Bacterial enzymes are often powerful but also very sensitive catalysts. To call up their performance, they therefore need a special environment.
Researchers at Ruhr-Universität Bochum (RUB) have developed new techniques for efficiently coupling bacterial enzymes to electrodes. Together with a team from the University of Utah, they realised a system for ammonia synthesis based on a nitrogenase enzyme. They also designed a hydrogen/oxygen biofuel cell based on a hydrogenase enzyme together with a team from the Max Planck Institute for Chemical Energy Conversion. Both papers have been published in the journal “Angewandte Chemie” in May and June 2020.
Powerful enzymes require special conditions
Many enzymes that occur in nature are powerful catalysts, such as the so-called [FeFe]-hydrogenases. Hydrogenases are used by bacteria to produce hydrogen, while nitrogenases succeed in activating the strongest bond in nature in nitrogen (N2). Both enzymes are highly sensitive to oxygen, but use readily available non-precious metals in their active centres. Thus they could one day replace expensive precious metal catalysts. “To use such highly sensitive catalysts for biofuel cells is still one of the biggest challenges in sustainable energy conversion,” says Professor Wolfgang Schuhmann, head of the RUB Centre for Electrochemistry and member of the cluster of excellence “Ruhr Explores Solvation”, Resolv.
Biofuel cell realized with enzyme
In cooperation with the team of Professor Wolfgang Lubitz from the Max Planck Institute for Chemical Energy Conversion in Mülheim an der Ruhr, the Bochum group showed under which circumstances this is nevertheless possible. They used a so-called [FeFe] hydrogenase from the bacterium Desulfovibrio desulfuricans. Although this is a very efficient catalyst, it must be protected in the fuel cell from the oxygen required for operation at the second electrode.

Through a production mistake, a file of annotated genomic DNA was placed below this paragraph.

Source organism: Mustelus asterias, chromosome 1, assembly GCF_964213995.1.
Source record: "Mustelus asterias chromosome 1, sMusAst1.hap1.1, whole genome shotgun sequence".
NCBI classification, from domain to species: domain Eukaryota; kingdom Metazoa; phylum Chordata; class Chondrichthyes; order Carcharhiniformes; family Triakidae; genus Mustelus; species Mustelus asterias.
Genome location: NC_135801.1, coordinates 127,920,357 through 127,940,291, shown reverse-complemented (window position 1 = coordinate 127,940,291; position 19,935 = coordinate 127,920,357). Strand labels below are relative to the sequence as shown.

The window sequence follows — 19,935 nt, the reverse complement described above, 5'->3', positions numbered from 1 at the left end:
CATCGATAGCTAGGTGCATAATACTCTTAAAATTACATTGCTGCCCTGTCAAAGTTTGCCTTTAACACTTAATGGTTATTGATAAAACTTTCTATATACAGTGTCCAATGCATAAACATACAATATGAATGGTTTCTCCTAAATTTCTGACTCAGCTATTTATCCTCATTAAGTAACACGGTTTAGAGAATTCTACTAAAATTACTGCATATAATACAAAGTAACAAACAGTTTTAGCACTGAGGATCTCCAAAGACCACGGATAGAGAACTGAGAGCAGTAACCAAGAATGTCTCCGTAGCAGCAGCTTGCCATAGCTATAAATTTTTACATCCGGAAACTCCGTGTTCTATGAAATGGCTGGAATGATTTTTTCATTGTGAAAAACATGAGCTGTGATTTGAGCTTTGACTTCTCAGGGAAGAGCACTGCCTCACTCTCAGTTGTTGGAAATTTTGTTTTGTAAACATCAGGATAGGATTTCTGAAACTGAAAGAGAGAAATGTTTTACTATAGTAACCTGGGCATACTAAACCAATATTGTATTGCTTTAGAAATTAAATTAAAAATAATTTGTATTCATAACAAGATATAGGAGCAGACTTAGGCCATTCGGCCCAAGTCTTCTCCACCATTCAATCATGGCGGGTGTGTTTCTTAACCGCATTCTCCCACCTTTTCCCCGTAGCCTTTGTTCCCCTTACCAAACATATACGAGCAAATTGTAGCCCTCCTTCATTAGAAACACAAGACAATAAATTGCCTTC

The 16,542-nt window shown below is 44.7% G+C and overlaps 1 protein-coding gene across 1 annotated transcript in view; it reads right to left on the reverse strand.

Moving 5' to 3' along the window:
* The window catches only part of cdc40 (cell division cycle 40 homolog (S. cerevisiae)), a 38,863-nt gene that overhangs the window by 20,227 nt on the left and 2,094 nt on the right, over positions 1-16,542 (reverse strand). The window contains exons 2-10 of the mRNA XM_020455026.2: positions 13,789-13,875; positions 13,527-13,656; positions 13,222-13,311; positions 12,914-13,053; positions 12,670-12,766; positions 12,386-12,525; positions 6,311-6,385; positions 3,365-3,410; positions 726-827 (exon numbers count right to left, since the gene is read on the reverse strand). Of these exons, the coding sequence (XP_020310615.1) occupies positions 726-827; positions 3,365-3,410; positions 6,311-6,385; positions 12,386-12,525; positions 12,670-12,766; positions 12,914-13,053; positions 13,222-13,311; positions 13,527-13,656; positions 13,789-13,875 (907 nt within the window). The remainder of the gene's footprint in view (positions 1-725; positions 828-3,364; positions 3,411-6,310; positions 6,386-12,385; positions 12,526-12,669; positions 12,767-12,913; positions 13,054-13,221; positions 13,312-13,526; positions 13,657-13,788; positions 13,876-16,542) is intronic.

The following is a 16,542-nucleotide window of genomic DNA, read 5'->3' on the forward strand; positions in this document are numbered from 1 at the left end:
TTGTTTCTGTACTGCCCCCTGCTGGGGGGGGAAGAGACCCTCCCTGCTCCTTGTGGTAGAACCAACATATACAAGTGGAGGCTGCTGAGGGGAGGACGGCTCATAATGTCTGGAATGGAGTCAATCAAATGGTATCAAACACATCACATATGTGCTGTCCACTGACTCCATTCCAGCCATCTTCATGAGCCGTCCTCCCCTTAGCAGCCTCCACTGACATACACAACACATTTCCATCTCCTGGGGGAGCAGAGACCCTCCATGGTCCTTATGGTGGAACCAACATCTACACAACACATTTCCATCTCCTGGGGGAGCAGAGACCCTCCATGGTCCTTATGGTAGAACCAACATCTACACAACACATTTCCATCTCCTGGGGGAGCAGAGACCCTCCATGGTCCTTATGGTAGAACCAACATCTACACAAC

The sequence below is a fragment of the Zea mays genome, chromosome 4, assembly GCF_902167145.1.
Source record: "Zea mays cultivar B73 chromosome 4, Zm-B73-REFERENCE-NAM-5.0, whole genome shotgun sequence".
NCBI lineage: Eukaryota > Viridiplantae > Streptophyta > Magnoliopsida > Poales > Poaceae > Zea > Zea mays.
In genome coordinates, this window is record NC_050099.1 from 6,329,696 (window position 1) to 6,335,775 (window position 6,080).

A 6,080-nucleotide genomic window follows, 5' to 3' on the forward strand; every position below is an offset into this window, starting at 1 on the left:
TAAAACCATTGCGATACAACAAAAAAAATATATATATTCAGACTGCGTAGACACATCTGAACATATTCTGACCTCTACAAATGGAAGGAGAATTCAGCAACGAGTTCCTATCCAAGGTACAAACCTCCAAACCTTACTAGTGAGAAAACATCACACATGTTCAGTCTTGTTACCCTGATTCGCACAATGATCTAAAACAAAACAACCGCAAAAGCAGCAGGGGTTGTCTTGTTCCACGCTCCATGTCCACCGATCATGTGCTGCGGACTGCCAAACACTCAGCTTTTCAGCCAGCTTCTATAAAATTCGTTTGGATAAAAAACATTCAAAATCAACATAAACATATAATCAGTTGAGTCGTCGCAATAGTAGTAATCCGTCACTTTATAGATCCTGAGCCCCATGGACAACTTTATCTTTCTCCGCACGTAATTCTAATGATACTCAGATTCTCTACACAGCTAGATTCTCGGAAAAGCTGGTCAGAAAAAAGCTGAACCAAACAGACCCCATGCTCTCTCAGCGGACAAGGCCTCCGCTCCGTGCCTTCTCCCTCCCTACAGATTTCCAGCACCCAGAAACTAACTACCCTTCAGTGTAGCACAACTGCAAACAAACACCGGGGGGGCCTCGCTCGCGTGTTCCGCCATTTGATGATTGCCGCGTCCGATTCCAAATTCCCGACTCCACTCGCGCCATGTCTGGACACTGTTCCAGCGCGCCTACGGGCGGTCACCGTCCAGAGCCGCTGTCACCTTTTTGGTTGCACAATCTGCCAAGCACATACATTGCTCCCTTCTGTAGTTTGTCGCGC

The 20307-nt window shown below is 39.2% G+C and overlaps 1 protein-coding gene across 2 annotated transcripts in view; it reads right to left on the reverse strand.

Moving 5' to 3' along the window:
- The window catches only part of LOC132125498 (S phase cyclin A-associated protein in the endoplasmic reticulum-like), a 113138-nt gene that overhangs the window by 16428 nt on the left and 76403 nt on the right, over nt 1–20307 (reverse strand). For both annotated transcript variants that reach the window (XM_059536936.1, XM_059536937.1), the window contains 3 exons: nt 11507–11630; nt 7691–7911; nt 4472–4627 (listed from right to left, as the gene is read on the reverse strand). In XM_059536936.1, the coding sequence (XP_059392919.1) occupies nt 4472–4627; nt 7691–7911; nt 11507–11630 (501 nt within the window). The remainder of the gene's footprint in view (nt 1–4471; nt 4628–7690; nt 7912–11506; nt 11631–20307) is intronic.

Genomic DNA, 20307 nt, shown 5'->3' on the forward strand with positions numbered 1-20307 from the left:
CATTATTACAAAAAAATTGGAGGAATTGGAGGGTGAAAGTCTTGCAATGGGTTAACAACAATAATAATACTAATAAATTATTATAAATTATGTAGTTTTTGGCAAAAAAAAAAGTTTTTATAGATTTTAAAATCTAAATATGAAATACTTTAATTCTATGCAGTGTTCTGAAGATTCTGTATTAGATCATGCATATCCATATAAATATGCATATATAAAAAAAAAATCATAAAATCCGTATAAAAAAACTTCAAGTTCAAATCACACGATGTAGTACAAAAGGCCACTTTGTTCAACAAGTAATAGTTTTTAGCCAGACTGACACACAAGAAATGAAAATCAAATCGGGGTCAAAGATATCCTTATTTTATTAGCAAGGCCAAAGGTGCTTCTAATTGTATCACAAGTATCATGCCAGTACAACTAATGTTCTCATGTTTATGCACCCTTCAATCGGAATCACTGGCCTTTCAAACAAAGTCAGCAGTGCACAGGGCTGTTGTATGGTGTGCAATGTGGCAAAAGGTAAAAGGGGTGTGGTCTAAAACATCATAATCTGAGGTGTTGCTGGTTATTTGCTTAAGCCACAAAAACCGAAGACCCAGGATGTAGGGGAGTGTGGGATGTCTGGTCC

In this work, the scientists integrated the [FeFe]-hydrogenase for the first time into a biofuel cell operated with so-called gas diffusion electrodes. In this cell, hydrogen and oxygen are transported to the enzymes through a membrane. The team embedded the enzyme in a matrix consisting of a so-called redox polymer, which fixes the enzyme to the gas-permeable electrode surface, protects the enzyme from the harmful effects of oxygen and also establishes electrical contact between the enzyme and the electrode. With this design, the fuel cell achieved previously unattained high current densities of 14 milliamperes per square centimetre and high power densities of 5.4 milliwatts per square centimetre.
Biobased process for ammonia production
In the second project, the research team at RUB, together with the US group led by Professor Shelley Minteer from the University of Salt-Lake City, looked for a bioelectrosynthetic alternative for ammonia synthesis. In the chemical industry, ammonia is commonly produced using the Haber-Bosch process at high temperature and high pressure and with a considerable release of CO2.
Some bacteria possess enzymes, called nitrogenases, with which they fix molecular nitrogen (N2) and can metabolise it at room temperature and without increased pressure. However, in living organisms this consumes a lot of energy in the form of the energy storage molecules ATP.
The research team showed that it is possible to couple the nitrogenase from the bacterium Azotobacter vinelandii with an electrode through which the necessary electrons for the reaction can be supplied, so that no ATP is required. Once again, the key to success was a redox polymer that helped to establish a stable and efficient electrical contact between the electrode and the nitrogenase/redox polymer composite. “To our knowledge, the fixation and contacting of nitrogenases in redox polymers is the first step in making nitrogenases applicable for bioelectrosynthesis,” write the authors of the study.